The CAPA World Aviation Outlook Summit closed on 28 Nov-2018 with a debate on the question: “Can aviation unions be a force for good?”. Polled at the start, 65% of delegates answered “no” to the question.
Opening the debate, ALPA regulatory counsel & senior attorney David Semanchik explained the role played by labour unions in US deregulation from the late 1970s onwards. In the final phase of the extended period of consolidation sparked by deregulation, pilots realised that they needed to consider the health of the whole company when pressing for improved pay and conditions.
By contrast with Europe, the US has only one law governing labour in the airline industry (The Railway Labour Act) and there are not multiple airline AOCs under holding companies. In addition, the federal government has in an involvement when agreements are being negotiated. Mr Semanchik observed that all these factors provide “powerful incentives to come to a deal”.
CityJet CEO Pat Byrne’s response to the debated question was: “They have and they haven’t”. Mr Byrne looks “with envy” at the simplicity of the US situation, while he faces multiple labour jurisdictions across Europe for his regional airline providing capacity to third party airlines. CityJet has nine collective labour agreements (CLAs) for pilots and nine for cabin crew.
With its headquarters in Ireland, the only country in the EU where union recognition is not compulsory, CityJet chooses to recognise unions. According to Mr Byrne, the airline has a good relationship with its “supportive” unions. They recognise that “the pot has to be healthy, as we are all feeding out of the same pot”.
However, in Mr Byrne’s view, this is not true across Europe. “Unions seek to secure the rights of members, but laws are often so protective and anti-employer that there are no rights left to defend”.
He argued that unions have to seek causes and this is often politically motivated. It would be preferable if unions came forward to help enhance productivity, “not more productivity, but more quality in productivity”.
Mr Byrne criticised unions for spending too much time negotiating more days off and less flying time. “Unions want to show members that they can get things for them, but this is a false premise”, he said, since this forces the airline to find ways to get more work out of employees in fewer days.
Mr Byrne argued that the “blunt instrument of withdrawing labour” when unions don’t get what they want is “out of date”. He called for a common EU approach to labour relations and would collaborate with unions to “sort out the mess”.
Robert Spuerk, board director international affairs at German pilot union Vereinigung Cockpit, commented that aviation is very emotional.
“In times of strikes, where the company is hurt, people might think that the union doesn’t care, but that’s not true”, he said. Mr Spuerk added that employees have often worked at the same airline for many years and they are the ones that have to face the customers.
In the case of the extended strikes by Lufthansa pilots (14 rounds of industrial action over three years), he argued that the union served its role. “In the end, we came to a deal”, he said, “We lowered the cost of labour on the flight deck structurally by 20%”.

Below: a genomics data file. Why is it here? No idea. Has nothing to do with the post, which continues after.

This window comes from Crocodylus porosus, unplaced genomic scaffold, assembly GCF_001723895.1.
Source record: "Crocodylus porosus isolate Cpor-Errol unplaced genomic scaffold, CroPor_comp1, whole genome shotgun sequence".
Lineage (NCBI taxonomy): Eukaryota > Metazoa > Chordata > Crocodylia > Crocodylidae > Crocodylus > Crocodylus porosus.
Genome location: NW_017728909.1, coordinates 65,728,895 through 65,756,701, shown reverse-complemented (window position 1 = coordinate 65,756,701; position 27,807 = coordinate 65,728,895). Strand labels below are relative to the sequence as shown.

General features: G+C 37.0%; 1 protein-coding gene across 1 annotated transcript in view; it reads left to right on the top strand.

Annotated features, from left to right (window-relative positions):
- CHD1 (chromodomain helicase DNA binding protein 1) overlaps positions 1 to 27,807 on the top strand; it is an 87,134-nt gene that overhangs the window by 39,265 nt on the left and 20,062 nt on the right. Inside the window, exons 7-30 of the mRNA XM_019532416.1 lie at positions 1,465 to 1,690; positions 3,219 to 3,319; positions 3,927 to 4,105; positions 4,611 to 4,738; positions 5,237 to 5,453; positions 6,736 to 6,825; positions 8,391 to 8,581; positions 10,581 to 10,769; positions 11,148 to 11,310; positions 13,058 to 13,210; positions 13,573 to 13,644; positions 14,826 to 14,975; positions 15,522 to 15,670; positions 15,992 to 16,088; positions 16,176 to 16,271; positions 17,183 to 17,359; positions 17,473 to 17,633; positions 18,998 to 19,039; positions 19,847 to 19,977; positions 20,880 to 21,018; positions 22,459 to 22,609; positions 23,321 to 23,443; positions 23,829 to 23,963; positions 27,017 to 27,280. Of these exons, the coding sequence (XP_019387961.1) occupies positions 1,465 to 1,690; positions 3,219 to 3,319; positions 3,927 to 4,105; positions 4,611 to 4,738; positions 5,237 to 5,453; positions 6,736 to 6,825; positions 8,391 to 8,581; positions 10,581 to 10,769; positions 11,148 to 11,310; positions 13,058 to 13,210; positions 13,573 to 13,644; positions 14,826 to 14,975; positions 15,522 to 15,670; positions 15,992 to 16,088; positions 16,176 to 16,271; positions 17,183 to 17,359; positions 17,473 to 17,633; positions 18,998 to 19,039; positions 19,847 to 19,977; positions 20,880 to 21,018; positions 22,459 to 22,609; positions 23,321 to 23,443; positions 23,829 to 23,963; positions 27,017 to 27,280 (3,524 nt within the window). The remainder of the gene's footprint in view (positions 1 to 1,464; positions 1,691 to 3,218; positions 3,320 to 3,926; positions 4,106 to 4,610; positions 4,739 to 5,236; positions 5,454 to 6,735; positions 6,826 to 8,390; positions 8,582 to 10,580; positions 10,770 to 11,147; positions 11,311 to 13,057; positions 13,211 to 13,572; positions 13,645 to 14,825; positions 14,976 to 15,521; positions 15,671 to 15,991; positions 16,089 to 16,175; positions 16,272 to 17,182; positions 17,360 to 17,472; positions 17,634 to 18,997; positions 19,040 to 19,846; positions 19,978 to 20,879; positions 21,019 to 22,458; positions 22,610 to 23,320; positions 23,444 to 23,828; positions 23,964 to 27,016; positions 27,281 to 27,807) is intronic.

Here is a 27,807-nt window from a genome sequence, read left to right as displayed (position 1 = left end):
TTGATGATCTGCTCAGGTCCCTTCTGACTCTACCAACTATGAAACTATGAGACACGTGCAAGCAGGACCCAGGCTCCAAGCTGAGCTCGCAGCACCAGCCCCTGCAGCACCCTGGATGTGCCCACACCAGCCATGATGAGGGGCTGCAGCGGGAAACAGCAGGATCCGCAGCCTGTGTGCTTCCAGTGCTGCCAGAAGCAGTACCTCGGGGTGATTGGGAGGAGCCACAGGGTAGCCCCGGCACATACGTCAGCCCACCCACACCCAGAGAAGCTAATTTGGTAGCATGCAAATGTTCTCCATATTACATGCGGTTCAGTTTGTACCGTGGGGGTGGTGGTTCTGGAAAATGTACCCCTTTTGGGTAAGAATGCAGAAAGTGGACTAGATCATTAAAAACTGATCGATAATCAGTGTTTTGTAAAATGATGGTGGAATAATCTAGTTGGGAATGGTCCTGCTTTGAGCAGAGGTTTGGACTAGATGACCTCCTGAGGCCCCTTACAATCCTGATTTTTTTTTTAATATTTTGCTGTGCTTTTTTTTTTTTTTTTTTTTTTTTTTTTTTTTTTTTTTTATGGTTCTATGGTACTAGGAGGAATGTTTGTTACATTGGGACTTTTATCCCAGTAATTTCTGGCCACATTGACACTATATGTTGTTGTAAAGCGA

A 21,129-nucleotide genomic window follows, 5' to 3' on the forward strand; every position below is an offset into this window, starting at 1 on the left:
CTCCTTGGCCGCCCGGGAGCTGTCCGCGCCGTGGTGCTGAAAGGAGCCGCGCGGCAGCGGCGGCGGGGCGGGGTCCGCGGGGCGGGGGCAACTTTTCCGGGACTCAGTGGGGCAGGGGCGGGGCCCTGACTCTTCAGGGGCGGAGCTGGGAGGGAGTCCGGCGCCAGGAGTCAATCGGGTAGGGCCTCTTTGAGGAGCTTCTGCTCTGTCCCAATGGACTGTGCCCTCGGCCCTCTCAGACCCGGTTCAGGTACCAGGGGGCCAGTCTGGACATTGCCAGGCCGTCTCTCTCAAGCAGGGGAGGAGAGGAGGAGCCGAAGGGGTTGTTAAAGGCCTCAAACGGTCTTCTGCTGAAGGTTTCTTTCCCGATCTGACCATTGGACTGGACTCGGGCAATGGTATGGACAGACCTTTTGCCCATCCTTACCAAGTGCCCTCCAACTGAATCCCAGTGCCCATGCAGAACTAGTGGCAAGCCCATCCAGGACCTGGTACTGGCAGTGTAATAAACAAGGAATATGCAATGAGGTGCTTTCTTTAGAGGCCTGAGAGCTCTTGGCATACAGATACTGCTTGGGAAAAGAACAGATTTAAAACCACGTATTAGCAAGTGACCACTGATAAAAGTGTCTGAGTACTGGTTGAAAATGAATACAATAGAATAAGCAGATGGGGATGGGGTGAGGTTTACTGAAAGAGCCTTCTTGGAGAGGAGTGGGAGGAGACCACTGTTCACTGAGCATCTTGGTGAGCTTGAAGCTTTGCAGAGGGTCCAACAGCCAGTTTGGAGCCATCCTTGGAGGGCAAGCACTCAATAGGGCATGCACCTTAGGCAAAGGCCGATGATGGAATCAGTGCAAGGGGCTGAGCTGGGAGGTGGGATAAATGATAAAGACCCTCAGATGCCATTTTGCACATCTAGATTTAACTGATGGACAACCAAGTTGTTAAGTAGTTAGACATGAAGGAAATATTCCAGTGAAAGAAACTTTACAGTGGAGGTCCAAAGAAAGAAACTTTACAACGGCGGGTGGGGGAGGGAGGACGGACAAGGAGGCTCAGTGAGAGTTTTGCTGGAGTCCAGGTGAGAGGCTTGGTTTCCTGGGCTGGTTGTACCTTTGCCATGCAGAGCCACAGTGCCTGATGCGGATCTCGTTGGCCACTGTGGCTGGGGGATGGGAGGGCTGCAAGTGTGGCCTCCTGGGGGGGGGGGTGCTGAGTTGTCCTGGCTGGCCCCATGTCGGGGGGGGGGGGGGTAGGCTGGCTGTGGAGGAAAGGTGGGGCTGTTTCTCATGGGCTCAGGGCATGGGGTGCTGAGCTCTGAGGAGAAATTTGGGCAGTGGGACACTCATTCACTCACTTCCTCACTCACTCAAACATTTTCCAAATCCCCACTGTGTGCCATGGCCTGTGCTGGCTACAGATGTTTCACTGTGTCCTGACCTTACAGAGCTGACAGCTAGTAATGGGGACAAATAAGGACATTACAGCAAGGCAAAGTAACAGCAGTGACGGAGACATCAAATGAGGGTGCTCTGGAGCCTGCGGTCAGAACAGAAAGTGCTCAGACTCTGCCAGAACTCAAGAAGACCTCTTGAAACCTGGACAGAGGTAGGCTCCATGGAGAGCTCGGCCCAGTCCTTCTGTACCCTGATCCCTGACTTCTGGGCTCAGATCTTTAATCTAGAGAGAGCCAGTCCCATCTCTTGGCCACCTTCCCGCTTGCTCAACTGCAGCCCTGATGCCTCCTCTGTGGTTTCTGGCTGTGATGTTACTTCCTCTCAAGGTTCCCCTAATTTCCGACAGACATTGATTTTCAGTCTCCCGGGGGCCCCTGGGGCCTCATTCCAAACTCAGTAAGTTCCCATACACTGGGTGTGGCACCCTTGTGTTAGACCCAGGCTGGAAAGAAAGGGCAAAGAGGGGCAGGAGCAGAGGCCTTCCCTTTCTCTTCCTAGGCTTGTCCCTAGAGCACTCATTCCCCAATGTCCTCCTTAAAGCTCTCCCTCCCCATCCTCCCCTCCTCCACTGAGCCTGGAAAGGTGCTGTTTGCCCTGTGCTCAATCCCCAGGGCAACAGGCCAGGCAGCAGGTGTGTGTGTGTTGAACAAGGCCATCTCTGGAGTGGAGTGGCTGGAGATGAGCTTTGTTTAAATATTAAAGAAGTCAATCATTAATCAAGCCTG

Mr Spuerk said that he would be happy to have a single labour law in Europe, adding (in a dig at Ryanair) that the application of local labour law in the country of employment would at least partly level the playing field.
Peter Malinik, senior client partner at Korn Ferry and a former senior executive at Austrian Airlines, expressed scepticism that unions could be a force for good. However, he added, “if they can agree on certain fundamentals, they can be helpful for transformation”.
Mr Malinik observed that the answer to the question also depended on the definition of “good” and the constituency to which it applied. Unions could be good for employees, although not all employees agree on what is good. “Unions need to get their act together on that”, he said, “and allow minority views”.
He was more doubtful that unions were good for airline profitability or the travelling public. Moreover, Mr Malinik argued that unions sometimes fought for the wrong cause, against the wrong enemy and with the wrong argument.
“Unions are structurally conservative”, he said, “Management is better ready to embrace change”. This meant that unions tended to prevent change that would come eventually, forcing a more disruptive change than the more evolutionary change that would happen if the process started earlier.
He added that unions often continued to exert their strength at airlines where “the job is mostly done”, rather than at airlines where there is more to do, and that sometimes “the safety argument is used in the wrong place, which is dangerous”.
Mr Malinik felt that aviation labour relations could be highly emotional and he urged unions to have the discipline to focus on facts.
Vereinigung Cockpit’s Mr Spuerk offered a more conciliatory tone: “If you stick to the rules you normally have a union that will see your way and work with you”. This was echoed by ALPA’s Mr Semanchik, who said that 95% of his union’s work was on lobbying on areas of common interest.
Delegates at the CAPA Summit listened with interest to a lively discussion, but their opinions appeared to be entrenched. At the end of the debate, the proportion voting “no” was virtually unchanged.